A Good Parent
I believe the most important thing in life is being a good parent. Before I had a child, I might have known this in a cerebral way but I did not take it into my body and feel it straight through to my very DNA until my daughter was born. I’ve read that women fall in love with their babies at the moment of birth, when they first see the product of conception and gestation. I did not so much fall in love as fall into an unshakeable belief that if I accomplished nothing else in my life, raising my daughter, Sophie, to be a decent human being would be enough.
I am not the kind of person who always expected to be a parent. I went to college and graduate school, moved thousands of miles from my hometown, pursued a career, and had many adventures before I met the man who became my husband. We did not fall easily into marriage or parenthood. When I finally became a mother at age 36, I was not sure I was prepared to be a parent at all, but I wanted to try.
From the beginning of our time as parents my husband and I decided that Sophie was going to be the focus of our lives for the next 18 or so years. My primary goal has been to be a consistent, loving, supportive force in my daughter’s’s life. At the same time I’ve done my best to allow Sophie the space to make her own mistakes, express her own opinions, fight her own battles. My own mother hovered over me, so standing back has not come naturally to me. And Sophie is my only child, so I am constantly aware that I cannot do it over or better the next time around.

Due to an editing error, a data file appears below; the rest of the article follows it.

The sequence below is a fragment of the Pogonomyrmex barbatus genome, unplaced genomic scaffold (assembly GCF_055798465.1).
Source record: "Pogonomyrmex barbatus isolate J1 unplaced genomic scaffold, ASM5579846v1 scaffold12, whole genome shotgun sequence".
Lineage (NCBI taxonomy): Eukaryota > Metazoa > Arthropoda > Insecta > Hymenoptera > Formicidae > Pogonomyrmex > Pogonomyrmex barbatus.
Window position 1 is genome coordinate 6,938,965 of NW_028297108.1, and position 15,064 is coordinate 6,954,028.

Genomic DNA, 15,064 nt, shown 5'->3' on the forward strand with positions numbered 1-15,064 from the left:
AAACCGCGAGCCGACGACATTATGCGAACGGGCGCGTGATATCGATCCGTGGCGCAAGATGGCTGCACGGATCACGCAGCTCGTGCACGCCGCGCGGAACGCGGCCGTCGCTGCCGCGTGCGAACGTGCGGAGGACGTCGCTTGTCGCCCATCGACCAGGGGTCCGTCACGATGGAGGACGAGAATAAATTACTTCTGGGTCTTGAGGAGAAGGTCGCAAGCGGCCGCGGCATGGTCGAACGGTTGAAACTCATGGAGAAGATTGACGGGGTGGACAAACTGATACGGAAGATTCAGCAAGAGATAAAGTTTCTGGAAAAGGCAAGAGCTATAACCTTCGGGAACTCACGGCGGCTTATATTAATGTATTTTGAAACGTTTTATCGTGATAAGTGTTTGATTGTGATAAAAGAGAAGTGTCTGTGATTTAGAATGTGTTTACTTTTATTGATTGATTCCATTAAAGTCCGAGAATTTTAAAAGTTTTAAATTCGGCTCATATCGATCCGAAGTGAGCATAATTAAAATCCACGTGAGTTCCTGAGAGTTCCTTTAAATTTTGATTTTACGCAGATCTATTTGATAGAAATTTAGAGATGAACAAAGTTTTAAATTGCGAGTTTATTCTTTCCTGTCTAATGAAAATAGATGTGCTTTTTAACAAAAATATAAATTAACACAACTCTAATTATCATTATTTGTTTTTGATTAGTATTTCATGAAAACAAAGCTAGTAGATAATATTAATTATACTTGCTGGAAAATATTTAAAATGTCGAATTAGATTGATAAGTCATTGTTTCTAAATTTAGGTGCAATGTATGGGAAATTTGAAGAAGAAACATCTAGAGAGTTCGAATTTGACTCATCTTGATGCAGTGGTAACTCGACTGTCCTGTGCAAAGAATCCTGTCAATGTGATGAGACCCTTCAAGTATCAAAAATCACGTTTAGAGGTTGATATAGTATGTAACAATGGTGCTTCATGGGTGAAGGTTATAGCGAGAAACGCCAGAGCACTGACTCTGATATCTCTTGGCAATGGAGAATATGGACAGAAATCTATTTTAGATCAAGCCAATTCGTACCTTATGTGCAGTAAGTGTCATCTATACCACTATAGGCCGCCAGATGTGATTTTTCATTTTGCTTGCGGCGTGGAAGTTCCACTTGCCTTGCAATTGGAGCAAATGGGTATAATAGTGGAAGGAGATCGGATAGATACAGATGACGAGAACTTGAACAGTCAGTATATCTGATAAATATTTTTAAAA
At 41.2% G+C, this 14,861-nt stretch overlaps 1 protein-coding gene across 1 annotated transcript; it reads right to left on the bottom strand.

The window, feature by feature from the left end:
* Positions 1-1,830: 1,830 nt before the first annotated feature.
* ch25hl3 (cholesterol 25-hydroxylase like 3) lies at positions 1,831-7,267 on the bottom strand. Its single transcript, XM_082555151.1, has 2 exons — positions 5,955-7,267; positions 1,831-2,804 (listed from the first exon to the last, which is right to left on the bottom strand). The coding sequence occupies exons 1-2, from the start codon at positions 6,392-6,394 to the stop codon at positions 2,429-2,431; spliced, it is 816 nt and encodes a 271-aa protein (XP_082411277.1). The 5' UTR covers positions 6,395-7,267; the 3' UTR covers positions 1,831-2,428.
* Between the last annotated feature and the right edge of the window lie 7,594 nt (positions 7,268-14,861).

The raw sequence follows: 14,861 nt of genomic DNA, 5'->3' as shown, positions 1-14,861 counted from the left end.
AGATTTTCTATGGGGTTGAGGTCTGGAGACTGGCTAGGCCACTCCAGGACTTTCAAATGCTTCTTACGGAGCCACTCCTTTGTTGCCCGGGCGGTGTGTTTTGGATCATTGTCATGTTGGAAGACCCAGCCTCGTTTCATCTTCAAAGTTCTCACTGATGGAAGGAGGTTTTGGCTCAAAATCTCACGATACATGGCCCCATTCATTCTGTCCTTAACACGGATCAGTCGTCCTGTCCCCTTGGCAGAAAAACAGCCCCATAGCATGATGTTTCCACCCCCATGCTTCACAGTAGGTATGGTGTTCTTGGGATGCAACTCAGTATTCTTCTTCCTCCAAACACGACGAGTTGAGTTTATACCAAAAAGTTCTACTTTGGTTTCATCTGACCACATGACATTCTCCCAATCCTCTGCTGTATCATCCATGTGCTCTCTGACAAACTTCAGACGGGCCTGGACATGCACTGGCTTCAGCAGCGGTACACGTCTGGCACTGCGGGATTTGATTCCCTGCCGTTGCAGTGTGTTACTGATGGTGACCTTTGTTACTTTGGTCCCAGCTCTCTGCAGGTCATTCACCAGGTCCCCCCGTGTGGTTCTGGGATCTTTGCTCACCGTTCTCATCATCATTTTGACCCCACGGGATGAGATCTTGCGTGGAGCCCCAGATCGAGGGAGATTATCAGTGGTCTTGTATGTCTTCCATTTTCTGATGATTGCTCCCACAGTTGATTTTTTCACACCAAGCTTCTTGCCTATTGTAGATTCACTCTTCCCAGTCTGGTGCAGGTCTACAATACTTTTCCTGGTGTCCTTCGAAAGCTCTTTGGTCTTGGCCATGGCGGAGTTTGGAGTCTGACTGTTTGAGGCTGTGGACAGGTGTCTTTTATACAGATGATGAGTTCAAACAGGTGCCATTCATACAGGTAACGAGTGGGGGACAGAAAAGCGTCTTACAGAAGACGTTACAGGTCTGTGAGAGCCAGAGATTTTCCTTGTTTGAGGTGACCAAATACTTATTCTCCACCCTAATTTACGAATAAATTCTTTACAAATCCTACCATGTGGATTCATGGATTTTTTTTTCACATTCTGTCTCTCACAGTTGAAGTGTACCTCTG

Over the years I’ve seen evidence of the adult Sophie will be someday soon. At age four she declared that she wanted to have her ears pierced – today . As the technician shot the studs into her ears, she did not scream or cry. In second grade she decided to get her waist length hair cut off so she could donate it to Locks of Love. At eleven she went by herself to a week of camp at a college several hours from our home. Sophie is independent and cares deeply about people and principles. She works hard to do her best in school, but she is also a shopaholic who spends hours instant messaging on the computer. Her friends call on her for help with their problems, and they also paint their nails and talk about boys.
I always thought parenting would be just one part of my life, one patch in a crazy quilt. But for me, being a mother is the border and the batting, the stitching and the knots. Everything else – the marriage, the career, the friendships – are the patches in between.
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